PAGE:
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A few days ago I asked for a solution for $3^a+1=2^b$ where $a\in \Bbb N$ and $b\in \Bbb N$ (Solutions for diophantine equation $3^a+1=2^b$), and I got two good answers for this question.

But there I also asked for the more general case $p_1^a+n=p_2^b$ where $p_1$ and $p_2$ are prime and $a,b,n\in \Bbb N$. But this part of my question was ignored, so here I explicitly asks for ways to find solutions for this general case.


I still am interested in any $p_1$ and $p_2$, but im very focused on $p_1=3$ and $p_2=2$ because this is part of another problem that I try to solve.

I explicitly am interested in solutions for this equations:

  • $3^a+5=2^b$
  • $3^a+7=2^b$
  • $3^a+13=2^b$
  • $3^a+23=2^b$
  • ...

where $a\in \Bbb N$ and $b\in \Bbb N$ and where $b>2$ ($2^b>4$)

Supposed that $b>2$, you can show, that in

$2^b-3^a \equiv n \pmod{24}$

$n$ only can be $5,7,13$ or $23$

Proof:
$2^b \pmod{8}$ is always $0$ when $b>2$; $3^a \pmod{8}$ is always $1$ or $3$; so $2^b-3^a \pmod{8}$ only can be $5$ or $7$. $3^a \pmod{3}$ is always $0$ when $a>0$, but $2^b \pmod{3}$ is never $0$, it's either $1$ or $2$, so also $2^b-3^a \pmod{3}$ only can be $1$ or $2$. Together this leads to the fact, that $2^b-3^a \pmod{24}$ only can be $5,7,13$ or $23$ when $b>2$.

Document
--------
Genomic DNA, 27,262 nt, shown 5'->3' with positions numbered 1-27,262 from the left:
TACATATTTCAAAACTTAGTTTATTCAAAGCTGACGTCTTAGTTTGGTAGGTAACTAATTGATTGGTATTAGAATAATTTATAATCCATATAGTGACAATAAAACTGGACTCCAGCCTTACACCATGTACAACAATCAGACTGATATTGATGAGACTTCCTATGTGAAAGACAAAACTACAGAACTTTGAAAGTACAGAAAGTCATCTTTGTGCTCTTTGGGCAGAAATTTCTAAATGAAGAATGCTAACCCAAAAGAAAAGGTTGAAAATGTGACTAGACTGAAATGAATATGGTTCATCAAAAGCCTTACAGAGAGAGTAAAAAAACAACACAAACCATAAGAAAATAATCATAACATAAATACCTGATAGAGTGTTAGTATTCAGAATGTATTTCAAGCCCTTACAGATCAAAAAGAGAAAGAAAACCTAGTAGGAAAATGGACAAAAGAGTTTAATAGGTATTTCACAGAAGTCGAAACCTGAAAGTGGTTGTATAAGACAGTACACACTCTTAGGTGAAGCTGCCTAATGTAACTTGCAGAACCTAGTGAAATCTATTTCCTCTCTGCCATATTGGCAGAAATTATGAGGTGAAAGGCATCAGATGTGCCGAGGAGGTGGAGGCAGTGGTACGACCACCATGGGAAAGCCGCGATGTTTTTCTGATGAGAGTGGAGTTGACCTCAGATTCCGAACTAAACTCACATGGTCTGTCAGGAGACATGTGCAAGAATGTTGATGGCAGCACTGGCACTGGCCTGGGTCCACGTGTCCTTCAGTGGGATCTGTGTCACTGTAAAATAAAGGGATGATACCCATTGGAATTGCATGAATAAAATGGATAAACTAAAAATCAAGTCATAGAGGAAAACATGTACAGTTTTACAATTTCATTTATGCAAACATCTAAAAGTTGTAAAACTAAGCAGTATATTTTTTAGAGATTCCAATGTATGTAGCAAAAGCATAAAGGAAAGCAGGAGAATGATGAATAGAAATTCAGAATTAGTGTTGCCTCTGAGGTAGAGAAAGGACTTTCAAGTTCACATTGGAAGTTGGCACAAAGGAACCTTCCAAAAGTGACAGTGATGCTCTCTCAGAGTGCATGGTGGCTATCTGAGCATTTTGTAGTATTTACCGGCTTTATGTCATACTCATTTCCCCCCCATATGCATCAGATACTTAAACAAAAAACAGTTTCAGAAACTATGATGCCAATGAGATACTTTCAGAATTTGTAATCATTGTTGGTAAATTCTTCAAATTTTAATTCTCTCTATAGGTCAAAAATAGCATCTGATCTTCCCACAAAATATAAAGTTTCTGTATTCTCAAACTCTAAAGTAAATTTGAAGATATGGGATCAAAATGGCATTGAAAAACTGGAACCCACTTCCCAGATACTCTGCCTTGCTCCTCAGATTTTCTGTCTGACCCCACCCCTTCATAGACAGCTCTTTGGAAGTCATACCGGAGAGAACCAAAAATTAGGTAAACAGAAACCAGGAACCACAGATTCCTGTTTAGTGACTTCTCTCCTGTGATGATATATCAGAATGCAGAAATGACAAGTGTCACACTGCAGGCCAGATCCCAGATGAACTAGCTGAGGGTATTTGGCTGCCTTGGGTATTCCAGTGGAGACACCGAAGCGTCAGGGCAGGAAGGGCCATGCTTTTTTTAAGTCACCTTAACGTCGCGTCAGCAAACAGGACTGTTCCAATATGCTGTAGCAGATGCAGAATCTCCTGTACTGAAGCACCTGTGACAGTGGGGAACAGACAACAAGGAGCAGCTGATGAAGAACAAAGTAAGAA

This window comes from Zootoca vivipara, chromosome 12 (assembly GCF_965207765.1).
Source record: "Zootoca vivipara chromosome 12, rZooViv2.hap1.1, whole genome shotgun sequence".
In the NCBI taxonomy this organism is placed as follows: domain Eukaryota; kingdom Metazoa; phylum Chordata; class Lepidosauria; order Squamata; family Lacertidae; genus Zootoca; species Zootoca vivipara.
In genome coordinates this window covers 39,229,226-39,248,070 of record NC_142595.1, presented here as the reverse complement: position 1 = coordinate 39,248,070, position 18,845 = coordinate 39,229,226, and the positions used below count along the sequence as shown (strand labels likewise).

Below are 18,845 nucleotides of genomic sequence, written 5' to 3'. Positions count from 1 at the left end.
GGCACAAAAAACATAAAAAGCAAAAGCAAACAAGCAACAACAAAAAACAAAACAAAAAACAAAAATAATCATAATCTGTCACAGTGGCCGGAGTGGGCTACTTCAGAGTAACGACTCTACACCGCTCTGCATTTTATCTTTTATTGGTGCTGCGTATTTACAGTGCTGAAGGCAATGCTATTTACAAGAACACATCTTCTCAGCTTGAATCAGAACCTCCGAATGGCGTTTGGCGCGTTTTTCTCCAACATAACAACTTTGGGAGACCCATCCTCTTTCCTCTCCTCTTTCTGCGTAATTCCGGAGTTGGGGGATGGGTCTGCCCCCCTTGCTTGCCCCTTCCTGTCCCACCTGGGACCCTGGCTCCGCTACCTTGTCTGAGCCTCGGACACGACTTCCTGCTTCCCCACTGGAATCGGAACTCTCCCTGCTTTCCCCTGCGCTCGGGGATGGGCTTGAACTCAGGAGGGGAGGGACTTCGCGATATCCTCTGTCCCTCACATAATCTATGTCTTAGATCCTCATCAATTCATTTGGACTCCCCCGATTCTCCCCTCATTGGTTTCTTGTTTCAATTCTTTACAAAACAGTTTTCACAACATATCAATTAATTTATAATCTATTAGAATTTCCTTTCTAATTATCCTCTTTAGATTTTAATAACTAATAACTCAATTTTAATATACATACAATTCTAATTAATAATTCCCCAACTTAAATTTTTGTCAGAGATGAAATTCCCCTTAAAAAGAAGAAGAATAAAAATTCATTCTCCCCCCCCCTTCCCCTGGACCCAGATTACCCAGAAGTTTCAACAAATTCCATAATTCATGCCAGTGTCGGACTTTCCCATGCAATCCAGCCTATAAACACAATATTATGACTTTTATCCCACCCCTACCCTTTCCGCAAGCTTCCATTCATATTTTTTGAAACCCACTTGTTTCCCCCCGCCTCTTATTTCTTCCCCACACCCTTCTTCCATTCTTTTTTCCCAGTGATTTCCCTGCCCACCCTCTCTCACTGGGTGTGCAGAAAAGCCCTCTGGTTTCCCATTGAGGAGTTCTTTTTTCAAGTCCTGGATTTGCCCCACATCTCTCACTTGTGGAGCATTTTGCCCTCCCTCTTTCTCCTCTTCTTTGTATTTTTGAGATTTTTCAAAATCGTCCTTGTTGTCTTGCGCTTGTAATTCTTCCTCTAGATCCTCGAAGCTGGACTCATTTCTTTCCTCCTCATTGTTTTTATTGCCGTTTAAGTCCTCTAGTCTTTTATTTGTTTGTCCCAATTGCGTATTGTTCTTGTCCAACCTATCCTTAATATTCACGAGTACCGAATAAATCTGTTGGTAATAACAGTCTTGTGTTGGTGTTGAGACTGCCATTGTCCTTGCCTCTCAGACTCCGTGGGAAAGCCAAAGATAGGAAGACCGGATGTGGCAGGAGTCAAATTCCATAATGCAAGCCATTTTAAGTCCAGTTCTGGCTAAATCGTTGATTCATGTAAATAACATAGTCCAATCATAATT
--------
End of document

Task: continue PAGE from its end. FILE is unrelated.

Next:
qed

Knowing this, I was searching for differences $n$ of powers of $2$ minus powers of $3$ having $n<100$ and I found this:

  • $n=5$:
    $3^1+5=2^3 \rightarrow 3+5=8$
    $3^3+5=2^5 \rightarrow 27+5=32$

  • $n=7$:
    $3^2+7=2^4 \rightarrow 9+7=16$

  • $n=13$:
    $3^1+13=2^4 \rightarrow 3+13=16$
    $3^5+13=2^8 \rightarrow 243+13=265$

  • $n=23$:
    $3^2+23=2^5 \rightarrow 9+23=32$

  • $n=29 = 5+24$:
    $3^1+29=2^5 \rightarrow 3+29=32$

  • $n=31 = 7+24$:
    no solution found

  • $n=37 = 13+24$:
    $3^3+37=2^6 \rightarrow 27+37=64$

  • $n=47 = 23+24$:
    $3^4+47=2^7 \rightarrow 81+47=128$

  • $n=53 = 5+2*24$:
    no solution found

  • $n=55 = 7+2*24$:
    $3^2+55=2^6 \rightarrow 9+55=64$

  • $n=61 = 13+2*24$:
    $3^1+61=2^6 \rightarrow 3+61=64$

  • $n=71,77,79,85,95$:
    no solutions found

By comparing any power of 2 up to a certain limit (which was $b \le 2^{10}$) with the biggest powers of 3 being smaller than that power of 2, I found out, that all other differences of powers of 2 minus powers of 3 are bigger than 100 for all $b \le 2^{10}$ which means $2^b \le 1.8 \times 10^{307}$.

So the solutions for $n<100$ listed above are the only existing solutions with $3^a$ and $2^b$ having less than 307 decimal digits. And this makes me believe, that there also are no solutions for $n=5,7,13,23,31,...,95$ when $3^a$ and $2^b$ are bigger than $10^{307}$.

And I also think, that there is no difference, that appears infinitely often. I even think, that the maximum number that a given difference can appear is 2.

But I have no idea how to prove this.
Can you help?

  • Are there any other solutions for low values of $n$? If yes: How can you find them? If no: How can you prove that?
  • How many values for $a$ (or $b$) can share the same difference $n$?